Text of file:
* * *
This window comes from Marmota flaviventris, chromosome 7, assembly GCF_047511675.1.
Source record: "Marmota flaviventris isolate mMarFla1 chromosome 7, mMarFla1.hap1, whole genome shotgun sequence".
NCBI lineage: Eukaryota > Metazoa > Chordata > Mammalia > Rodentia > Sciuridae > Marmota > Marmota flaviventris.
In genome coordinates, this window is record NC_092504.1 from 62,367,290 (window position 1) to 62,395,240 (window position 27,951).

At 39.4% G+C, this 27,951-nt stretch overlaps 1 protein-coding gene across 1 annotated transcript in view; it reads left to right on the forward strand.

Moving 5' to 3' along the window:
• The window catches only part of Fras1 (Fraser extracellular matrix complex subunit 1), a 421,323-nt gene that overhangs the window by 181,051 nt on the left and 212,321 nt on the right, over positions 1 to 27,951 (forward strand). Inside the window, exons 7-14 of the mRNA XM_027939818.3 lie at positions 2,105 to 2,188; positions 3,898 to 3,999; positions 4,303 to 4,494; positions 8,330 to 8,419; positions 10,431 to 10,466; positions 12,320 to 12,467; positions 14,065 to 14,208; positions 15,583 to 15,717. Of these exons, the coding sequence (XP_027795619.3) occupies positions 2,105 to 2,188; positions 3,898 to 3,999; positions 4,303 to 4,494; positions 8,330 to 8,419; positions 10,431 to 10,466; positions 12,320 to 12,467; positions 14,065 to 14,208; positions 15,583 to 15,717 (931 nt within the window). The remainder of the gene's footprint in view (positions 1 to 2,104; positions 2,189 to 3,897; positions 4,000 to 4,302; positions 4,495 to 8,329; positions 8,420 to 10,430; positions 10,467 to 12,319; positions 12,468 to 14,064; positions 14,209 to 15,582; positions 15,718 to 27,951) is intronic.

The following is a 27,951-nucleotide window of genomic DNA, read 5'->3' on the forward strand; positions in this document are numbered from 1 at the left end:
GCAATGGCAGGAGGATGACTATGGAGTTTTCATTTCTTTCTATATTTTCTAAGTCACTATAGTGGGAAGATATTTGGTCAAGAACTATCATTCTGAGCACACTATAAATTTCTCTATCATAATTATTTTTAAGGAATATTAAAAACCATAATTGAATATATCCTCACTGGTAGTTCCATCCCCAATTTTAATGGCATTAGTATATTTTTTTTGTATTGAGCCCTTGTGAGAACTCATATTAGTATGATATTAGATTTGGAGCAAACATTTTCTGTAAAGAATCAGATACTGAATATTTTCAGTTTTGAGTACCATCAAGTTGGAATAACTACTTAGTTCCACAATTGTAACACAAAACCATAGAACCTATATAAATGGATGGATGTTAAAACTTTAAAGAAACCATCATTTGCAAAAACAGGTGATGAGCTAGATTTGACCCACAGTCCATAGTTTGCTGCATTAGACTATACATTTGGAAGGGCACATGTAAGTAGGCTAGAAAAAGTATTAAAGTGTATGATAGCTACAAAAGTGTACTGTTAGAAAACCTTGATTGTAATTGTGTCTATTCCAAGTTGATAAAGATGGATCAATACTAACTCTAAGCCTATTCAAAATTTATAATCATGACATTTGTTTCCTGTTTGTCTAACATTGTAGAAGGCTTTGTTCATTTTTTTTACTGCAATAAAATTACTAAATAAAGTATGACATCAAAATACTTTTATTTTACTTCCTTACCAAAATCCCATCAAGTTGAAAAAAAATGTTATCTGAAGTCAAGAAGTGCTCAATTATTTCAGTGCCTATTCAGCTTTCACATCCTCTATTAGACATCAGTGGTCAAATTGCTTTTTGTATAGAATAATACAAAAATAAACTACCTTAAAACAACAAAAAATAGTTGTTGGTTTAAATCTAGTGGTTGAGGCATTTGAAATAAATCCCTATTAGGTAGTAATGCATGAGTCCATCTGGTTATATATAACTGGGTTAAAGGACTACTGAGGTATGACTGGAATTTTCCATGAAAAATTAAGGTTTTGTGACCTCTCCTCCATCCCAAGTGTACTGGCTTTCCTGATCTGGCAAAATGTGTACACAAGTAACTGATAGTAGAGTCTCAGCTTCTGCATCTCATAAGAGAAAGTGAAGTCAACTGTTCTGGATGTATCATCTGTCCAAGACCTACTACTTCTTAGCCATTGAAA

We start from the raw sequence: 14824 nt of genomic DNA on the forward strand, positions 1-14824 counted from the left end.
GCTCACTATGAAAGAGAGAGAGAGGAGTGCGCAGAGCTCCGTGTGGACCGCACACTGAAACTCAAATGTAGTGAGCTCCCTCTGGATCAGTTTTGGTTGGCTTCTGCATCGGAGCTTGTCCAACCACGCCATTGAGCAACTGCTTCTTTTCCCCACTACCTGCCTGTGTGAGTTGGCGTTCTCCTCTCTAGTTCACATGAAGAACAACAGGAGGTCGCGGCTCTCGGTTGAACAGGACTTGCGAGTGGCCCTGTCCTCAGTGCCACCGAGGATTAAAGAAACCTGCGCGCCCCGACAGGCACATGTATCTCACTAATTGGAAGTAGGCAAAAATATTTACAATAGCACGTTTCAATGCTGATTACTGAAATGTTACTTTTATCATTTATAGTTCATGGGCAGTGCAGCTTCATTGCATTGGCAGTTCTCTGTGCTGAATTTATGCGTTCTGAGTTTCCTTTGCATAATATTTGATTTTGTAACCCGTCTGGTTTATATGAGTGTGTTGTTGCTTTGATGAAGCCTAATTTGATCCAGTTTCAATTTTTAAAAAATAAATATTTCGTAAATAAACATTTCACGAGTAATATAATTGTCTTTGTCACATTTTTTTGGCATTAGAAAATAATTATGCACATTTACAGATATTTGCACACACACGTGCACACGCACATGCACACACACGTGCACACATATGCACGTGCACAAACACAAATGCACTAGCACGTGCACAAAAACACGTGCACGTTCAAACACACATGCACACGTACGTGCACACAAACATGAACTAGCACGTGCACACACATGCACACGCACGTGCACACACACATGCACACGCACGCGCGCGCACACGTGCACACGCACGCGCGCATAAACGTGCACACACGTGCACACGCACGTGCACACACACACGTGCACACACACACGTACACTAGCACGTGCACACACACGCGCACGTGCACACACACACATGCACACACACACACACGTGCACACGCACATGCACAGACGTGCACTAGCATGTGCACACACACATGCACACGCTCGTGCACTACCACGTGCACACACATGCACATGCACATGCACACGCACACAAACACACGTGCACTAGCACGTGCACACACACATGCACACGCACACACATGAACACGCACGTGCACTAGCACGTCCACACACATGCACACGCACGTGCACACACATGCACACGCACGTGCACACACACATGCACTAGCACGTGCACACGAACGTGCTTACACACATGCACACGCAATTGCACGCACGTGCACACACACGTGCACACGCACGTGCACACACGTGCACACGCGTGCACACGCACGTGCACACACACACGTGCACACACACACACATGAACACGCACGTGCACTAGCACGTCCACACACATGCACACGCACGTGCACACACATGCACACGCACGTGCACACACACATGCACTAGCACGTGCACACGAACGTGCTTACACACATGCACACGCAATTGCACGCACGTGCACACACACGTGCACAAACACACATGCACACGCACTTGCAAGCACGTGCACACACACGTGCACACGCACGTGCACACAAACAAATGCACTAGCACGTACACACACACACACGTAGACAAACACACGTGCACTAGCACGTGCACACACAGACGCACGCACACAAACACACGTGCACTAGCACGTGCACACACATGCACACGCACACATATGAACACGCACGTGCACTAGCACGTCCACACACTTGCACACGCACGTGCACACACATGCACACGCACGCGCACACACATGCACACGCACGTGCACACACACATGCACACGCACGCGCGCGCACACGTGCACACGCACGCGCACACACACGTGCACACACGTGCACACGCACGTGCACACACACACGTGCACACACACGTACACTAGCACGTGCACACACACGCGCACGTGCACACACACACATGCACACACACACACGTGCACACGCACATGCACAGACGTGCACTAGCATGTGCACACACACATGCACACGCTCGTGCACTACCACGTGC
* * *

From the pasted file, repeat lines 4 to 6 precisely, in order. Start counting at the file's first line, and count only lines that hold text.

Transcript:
In genome coordinates, this window is record NC_092504.1 from 62,367,290 (window position 1) to 62,395,240 (window position 27,951).

At 39.4% G+C, this 27,951-nt stretch overlaps 1 protein-coding gene across 1 annotated transcript in view; it reads left to right on the forward strand.

Moving 5' to 3' along the window: